Electrical Power Systems
Section 4.3.3.
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Regenerative Fuel Cells

The most detailed study of Regenerative Fuel Cell (RFC) electrical storage for a lunar base is the one done by Lisa Kohout (Space Power, Volume 8, No. 4, 1989). It analyzes both a 20 kW and a 250 kW RFC system for both gas storage and cryogenic storage of the H2 and O2. (Cryogenic storage is better and less massive in both cases).

The breakdown for the 250 kW system is:

Solar array 6900 kg (assumed 22.5% efficient GaAs cells at 123 kW/kg)
Power conditioning 8500 kg (assumed 10 kg/kW)
Fuel cell total 20800 kg
Fuel cell, electrolyzer and radiator 6250 kg
Tanks 6500 kg
Reactants 3200 kg
Drying equipment 400 kg
Liquification equipment 4500 kg


250 kW for 354 hours comes to 88.5 megawatt hours. The storage mass is thus 4.25 kWh per kilogram, or 15 MJ/kg--considerably better than batteries.

The 20 kW system had 550 kg for the solar array, 670 kg for the power conditioning, and 4660 kg for the fuel cell system, for a total of 5880 kg. The system stores 7000 kWh at a specific energy of 1.5 kWh per kilogram.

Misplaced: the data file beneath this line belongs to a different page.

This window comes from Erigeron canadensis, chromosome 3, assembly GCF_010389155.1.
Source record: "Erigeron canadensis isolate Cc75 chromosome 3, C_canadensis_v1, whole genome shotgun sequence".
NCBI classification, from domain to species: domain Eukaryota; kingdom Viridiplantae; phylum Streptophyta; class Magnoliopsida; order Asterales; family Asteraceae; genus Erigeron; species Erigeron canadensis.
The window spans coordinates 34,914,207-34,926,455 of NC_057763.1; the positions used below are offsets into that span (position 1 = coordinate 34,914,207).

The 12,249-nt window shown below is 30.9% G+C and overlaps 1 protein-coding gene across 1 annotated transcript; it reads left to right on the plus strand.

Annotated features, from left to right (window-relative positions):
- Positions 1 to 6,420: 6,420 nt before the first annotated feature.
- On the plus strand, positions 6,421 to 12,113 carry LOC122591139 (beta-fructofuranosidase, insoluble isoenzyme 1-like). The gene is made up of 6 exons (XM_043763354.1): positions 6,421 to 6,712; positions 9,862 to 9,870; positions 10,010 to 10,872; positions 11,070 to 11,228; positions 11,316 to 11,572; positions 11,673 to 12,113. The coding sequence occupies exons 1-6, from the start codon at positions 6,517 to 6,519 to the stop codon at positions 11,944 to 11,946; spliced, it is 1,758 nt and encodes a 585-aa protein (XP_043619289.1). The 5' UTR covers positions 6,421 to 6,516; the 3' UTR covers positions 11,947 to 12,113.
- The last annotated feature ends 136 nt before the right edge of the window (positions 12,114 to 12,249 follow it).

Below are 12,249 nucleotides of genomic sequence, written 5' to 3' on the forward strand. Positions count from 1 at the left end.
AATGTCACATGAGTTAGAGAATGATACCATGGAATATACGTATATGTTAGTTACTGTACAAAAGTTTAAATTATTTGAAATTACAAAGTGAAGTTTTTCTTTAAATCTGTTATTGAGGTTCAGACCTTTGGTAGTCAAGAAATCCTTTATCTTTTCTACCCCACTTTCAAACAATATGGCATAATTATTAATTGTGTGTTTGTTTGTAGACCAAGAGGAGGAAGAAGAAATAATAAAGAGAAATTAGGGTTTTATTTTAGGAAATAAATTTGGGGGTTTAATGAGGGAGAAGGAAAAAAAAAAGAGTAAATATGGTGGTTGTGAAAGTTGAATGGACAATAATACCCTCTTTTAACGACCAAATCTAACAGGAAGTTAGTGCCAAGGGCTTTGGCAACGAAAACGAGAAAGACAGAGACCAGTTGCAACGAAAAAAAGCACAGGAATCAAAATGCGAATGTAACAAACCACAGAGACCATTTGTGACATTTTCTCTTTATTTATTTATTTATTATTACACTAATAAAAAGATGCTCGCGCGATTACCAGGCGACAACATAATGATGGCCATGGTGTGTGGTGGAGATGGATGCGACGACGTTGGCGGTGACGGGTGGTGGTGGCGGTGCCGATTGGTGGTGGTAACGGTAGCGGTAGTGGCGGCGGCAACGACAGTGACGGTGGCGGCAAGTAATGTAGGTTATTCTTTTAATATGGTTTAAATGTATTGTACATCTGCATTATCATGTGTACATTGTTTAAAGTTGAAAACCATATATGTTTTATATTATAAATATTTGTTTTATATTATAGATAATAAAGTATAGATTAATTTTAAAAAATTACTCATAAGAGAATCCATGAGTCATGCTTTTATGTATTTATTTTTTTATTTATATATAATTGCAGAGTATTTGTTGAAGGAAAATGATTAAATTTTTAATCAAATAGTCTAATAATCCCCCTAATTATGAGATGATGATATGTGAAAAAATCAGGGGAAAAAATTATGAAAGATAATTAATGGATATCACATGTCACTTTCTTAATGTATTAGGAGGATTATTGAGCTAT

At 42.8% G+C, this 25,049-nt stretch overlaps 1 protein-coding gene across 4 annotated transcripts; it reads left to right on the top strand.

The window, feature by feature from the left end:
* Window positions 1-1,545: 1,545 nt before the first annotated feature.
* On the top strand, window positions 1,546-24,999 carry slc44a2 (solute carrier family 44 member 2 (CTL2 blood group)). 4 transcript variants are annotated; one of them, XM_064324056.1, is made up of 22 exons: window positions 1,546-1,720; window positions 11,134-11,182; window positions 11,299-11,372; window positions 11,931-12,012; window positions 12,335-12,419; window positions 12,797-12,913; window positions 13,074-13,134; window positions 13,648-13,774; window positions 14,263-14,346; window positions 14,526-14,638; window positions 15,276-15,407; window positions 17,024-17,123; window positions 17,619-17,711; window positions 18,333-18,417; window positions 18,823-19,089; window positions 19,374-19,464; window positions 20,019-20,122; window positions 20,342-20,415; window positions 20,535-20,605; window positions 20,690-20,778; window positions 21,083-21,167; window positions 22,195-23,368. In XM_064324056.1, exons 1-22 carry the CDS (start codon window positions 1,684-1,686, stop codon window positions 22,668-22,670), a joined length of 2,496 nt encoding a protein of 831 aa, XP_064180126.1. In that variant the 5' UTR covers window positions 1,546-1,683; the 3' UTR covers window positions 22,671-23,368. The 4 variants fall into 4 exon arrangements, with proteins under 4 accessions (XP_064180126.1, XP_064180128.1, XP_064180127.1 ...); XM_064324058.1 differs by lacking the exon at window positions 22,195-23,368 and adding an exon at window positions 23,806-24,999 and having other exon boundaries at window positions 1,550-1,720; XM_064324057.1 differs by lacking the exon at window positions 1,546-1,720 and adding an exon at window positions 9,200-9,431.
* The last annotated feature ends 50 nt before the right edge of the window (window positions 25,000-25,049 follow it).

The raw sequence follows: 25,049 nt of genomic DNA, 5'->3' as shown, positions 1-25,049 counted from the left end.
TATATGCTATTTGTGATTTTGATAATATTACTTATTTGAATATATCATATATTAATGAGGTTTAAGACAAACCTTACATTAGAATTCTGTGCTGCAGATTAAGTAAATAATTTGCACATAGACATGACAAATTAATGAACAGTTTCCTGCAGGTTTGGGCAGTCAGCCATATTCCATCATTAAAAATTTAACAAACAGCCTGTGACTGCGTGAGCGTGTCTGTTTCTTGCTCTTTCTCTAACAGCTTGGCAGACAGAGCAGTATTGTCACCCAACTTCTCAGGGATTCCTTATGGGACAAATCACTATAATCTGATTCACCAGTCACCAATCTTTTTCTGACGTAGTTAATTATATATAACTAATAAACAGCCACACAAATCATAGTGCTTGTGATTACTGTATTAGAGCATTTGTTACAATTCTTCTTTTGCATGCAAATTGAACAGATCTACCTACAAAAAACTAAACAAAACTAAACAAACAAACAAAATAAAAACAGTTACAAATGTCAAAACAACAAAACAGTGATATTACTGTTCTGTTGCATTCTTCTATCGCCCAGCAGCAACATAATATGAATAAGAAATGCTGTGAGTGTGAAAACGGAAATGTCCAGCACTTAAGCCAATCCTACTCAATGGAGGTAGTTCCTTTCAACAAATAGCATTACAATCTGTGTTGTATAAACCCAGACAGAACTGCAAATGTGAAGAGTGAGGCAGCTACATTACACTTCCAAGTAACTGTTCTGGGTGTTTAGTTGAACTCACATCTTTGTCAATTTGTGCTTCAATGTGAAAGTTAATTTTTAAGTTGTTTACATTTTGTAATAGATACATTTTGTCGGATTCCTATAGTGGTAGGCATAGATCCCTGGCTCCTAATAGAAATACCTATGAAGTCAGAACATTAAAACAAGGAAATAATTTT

D. Harris, et al., of Rocketdyne also did an analysis, using some of the first paper's numbers, but with their own fuel cell analysis. They also show a fuel cell system with cryogenic storage of the reactants to be best. Their mass breakdown for a system to provide 12.5 kW for a 354 hour lunar night is:

PV/RFC system (w/o storage) 9200 kg GaAs, 25 kW
Storage Total 5570 kg
Tanks 1200 kg
Refrigerator 300 kg
PV Array and PMAD 770 kg
Radiator 500 kg
Total 2800 kg

PMAD = power management and distribution. The PV Array and PMAD listed here produces power used to run refrigeration.

These numbers are considerably larger than Kohout's numbers for a system with nearly twice the power (12000 kg, vs. 5880 kg estimated by Kohout). The Rocketdyne crew is a group that designs spacecraft power systems; they are probably more conservative, and probably more real-world, than Lisa Kohout's analysis.

Electrical Power Systems

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